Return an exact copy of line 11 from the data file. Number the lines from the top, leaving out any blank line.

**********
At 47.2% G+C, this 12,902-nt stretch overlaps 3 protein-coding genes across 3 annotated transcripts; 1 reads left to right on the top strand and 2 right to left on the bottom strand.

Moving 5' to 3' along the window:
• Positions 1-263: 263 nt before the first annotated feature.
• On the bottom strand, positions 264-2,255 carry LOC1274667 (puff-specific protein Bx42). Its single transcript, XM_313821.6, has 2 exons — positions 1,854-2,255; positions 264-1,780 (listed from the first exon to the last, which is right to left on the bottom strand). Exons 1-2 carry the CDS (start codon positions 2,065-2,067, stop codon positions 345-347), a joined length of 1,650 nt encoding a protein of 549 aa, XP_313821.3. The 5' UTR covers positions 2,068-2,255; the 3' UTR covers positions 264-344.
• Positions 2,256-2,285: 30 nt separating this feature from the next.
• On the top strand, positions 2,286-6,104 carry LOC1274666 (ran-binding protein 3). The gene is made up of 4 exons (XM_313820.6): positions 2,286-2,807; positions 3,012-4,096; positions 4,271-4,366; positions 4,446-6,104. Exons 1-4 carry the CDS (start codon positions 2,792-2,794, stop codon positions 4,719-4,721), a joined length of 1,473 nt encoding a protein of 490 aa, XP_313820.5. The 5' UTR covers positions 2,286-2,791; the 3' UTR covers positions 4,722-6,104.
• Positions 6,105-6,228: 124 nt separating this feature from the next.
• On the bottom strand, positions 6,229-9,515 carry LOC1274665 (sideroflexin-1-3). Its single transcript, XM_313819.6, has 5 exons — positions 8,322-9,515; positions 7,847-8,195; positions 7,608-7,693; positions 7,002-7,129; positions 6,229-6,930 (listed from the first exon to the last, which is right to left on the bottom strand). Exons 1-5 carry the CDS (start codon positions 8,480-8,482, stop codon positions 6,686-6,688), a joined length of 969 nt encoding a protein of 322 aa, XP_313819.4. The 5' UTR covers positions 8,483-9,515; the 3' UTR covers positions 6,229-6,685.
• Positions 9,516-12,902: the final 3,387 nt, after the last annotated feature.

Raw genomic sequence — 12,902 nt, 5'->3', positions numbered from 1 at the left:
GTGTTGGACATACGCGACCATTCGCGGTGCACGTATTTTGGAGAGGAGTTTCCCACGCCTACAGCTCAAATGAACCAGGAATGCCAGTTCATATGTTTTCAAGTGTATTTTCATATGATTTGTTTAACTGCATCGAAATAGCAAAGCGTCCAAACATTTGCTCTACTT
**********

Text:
GTGTTGGACATACGCGACCATTCGCGGTGCACGTATTTTGGAGAGGAGTTTCCCACGCCTACAGCTCAAATGAACCAGGAATGCCAGTTCATATGTTTTCAAGTGTATTTTCATATGATTTGTTTAACTGCATCGAAATAGCAAAGCGTCCAAACATTTGCTCTACTT